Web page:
Pwned, in this context, simply means that your account has been the victim of a data breach.The word itself takes its name from player-to-player messaging in online computer gaming. When one player is defeated, another might type out a message to say ‘You’ve been owned’.
This was so frequently misspelt as ‘pwned’, the word itself took off. There are a lot of younger folks who don’t spell very well.
Sorry, I digressed...
I spend a fair amount of time in this column talking about Internet safety in general and passwords in particular. I thought I should add to this today by explaining a little about data breaches. They happen when someone who shouldn’t get into the database on a website gets in. They steal the data there in the form of millions or billions of records of the visitors or members of that site. It can be just the email and password to the site or it can be a complete profile of each person. This data then can be sold to other bad guys. Good for them, bad for you.
So what should I do if my account has been pwned? If your email address has been compromised in a data breach, it’s a smart move to change your Login password for your email address, and for the service which was affected by the breach. Even if your email account itself hasn’t been victim of a data breach, there’s a security risk if another account that you log into with the same password has been affected.
Ideally, you should never use the same passwords across multiple websites. It can, admittedly, be a pain to remember multiple logins. If nothing else, you should always have a completely unique password for logging into your email account – don’t use this same password on any other service.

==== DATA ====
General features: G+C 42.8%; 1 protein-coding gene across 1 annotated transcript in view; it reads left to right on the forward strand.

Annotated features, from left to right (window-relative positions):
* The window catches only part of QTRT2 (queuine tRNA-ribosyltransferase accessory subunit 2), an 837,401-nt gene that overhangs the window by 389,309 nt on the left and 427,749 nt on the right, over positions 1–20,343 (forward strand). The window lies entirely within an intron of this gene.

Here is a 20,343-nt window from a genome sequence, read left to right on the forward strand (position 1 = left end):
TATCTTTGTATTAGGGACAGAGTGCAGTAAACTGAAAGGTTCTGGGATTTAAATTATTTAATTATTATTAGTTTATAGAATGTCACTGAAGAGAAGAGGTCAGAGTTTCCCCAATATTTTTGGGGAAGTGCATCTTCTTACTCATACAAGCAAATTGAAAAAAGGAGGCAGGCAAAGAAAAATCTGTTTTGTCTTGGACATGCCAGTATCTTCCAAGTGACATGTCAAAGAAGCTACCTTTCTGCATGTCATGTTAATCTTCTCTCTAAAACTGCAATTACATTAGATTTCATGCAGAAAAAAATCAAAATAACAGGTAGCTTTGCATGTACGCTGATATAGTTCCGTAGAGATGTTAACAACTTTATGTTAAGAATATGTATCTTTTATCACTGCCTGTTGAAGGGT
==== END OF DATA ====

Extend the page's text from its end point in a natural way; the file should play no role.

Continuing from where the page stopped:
When creating a strong password, use a mix of upper and lower case letters, numbers and symbols. But you knew that...
It’s more important than ever to watch out for spam and junk messages - especially if your account details have been included in a data hack.
Clicking on links within spam, or responding to messages, is a risk – you may expose your address to a data breach, or inadvertently install a virus on your computer. Keep an up-to-date antivirus program running on your PC at all times.
Keep an eye out, too, for signs that your own email address may be sending out spam. The most likely symptom of this is a deluge of ‘bounce back’ emails. You may see automatic responses or ‘address not recognized’ messages in response to emails that you didn’t intentionally send. You will bring down the wrath of the IT Guy at work if you click on a link from an email at your place of work.
If you believe your own address has been used to send spam, don’t panic, there are steps you can follow to secure your account and let your contacts know what has happened. Type into your favorite search engine: "what to do if you are sending spam messages” (without the brackets).
Let's be careful out there.
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